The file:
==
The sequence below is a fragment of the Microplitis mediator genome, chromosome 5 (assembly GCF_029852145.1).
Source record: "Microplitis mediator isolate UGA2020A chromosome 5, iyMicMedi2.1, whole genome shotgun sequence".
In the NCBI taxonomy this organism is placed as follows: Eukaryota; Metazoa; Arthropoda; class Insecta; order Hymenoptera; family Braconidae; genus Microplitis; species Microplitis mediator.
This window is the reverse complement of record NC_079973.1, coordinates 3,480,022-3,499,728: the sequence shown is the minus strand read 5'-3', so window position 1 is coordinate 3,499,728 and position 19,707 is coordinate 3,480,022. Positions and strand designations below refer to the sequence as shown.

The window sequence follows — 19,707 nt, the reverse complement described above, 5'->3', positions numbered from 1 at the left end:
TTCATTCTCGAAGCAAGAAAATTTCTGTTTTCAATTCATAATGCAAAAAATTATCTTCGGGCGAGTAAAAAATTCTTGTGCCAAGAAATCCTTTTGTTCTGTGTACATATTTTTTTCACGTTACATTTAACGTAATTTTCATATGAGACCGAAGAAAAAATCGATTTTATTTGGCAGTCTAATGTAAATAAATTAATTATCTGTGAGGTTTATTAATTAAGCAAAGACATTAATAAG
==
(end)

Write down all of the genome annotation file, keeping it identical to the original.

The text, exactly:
The sequence below is a fragment of the Microplitis mediator genome, chromosome 5 (assembly GCF_029852145.1).
Source record: "Microplitis mediator isolate UGA2020A chromosome 5, iyMicMedi2.1, whole genome shotgun sequence".
In the NCBI taxonomy this organism is placed as follows: Eukaryota; Metazoa; Arthropoda; class Insecta; order Hymenoptera; family Braconidae; genus Microplitis; species Microplitis mediator.
This window is the reverse complement of record NC_079973.1, coordinates 3,480,022-3,499,728: the sequence shown is the minus strand read 5'-3', so window position 1 is coordinate 3,499,728 and position 19,707 is coordinate 3,480,022. Positions and strand designations below refer to the sequence as shown.

The window sequence follows — 19,707 nt, the reverse complement described above, 5'->3', positions numbered from 1 at the left end:
TTCATTCTCGAAGCAAGAAAATTTCTGTTTTCAATTCATAATGCAAAAAATTATCTTCGGGCGAGTAAAAAATTCTTGTGCCAAGAAATCCTTTTGTTCTGTGTACATATTTTTTTCACGTTACATTTAACGTAATTTTCATATGAGACCGAAGAAAAAATCGATTTTATTTGGCAGTCTAATGTAAATAAATTAATTATCTGTGAGGTTTATTAATTAAGCAAAGACATTAATAAG